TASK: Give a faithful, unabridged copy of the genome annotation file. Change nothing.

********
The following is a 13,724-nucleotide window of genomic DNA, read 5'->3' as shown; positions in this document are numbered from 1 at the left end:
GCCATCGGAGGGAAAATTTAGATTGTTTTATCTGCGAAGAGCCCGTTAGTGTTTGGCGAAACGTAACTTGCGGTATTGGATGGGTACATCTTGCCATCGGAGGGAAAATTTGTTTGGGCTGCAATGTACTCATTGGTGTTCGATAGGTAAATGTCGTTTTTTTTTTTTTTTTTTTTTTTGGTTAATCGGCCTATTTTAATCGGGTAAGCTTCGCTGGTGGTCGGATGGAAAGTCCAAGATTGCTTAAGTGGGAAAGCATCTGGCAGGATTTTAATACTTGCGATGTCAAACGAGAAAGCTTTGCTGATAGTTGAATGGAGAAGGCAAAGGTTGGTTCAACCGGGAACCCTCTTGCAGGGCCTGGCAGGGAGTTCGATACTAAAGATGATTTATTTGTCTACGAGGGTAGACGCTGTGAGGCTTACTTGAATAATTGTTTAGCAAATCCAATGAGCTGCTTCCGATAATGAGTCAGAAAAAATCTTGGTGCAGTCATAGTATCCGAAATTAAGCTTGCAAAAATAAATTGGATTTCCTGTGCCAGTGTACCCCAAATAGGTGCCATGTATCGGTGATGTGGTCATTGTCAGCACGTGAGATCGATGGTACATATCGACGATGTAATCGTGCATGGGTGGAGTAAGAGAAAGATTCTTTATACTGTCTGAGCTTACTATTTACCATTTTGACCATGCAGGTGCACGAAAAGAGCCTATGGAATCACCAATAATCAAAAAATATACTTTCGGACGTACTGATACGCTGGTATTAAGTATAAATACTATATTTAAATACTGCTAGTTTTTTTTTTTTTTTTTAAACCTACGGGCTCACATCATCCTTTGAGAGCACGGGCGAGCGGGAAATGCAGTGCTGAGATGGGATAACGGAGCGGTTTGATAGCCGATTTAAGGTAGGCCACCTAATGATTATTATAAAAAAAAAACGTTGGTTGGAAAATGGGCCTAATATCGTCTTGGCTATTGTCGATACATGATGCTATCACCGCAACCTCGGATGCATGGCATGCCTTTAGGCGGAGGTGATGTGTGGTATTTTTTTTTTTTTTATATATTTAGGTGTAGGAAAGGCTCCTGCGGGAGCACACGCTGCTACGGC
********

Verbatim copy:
The following is a 13,724-nucleotide window of genomic DNA, read 5'->3' as shown; positions in this document are numbered from 1 at the left end:
GCCATCGGAGGGAAAATTTAGATTGTTTTATCTGCGAAGAGCCCGTTAGTGTTTGGCGAAACGTAACTTGCGGTATTGGATGGGTACATCTTGCCATCGGAGGGAAAATTTGTTTGGGCTGCAATGTACTCATTGGTGTTCGATAGGTAAATGTCGTTTTTTTTTTTTTTTTTTTTTTTGGTTAATCGGCCTATTTTAATCGGGTAAGCTTCGCTGGTGGTCGGATGGAAAGTCCAAGATTGCTTAAGTGGGAAAGCATCTGGCAGGATTTTAATACTTGCGATGTCAAACGAGAAAGCTTTGCTGATAGTTGAATGGAGAAGGCAAAGGTTGGTTCAACCGGGAACCCTCTTGCAGGGCCTGGCAGGGAGTTCGATACTAAAGATGATTTATTTGTCTACGAGGGTAGACGCTGTGAGGCTTACTTGAATAATTGTTTAGCAAATCCAATGAGCTGCTTCCGATAATGAGTCAGAAAAAATCTTGGTGCAGTCATAGTATCCGAAATTAAGCTTGCAAAAATAAATTGGATTTCCTGTGCCAGTGTACCCCAAATAGGTGCCATGTATCGGTGATGTGGTCATTGTCAGCACGTGAGATCGATGGTACATATCGACGATGTAATCGTGCATGGGTGGAGTAAGAGAAAGATTCTTTATACTGTCTGAGCTTACTATTTACCATTTTGACCATGCAGGTGCACGAAAAGAGCCTATGGAATCACCAATAATCAAAAAATATACTTTCGGACGTACTGATACGCTGGTATTAAGTATAAATACTATATTTAAATACTGCTAGTTTTTTTTTTTTTTTTTAAACCTACGGGCTCACATCATCCTTTGAGAGCACGGGCGAGCGGGAAATGCAGTGCTGAGATGGGATAACGGAGCGGTTTGATAGCCGATTTAAGGTAGGCCACCTAATGATTATTATAAAAAAAAAACGTTGGTTGGAAAATGGGCCTAATATCGTCTTGGCTATTGTCGATACATGATGCTATCACCGCAACCTCGGATGCATGGCATGCCTTTAGGCGGAGGTGATGTGTGGTATTTTTTTTTTTTTTATATATTTAGGTGTAGGAAAGGCTCCTGCGGGAGCACACGCTGCTACGGC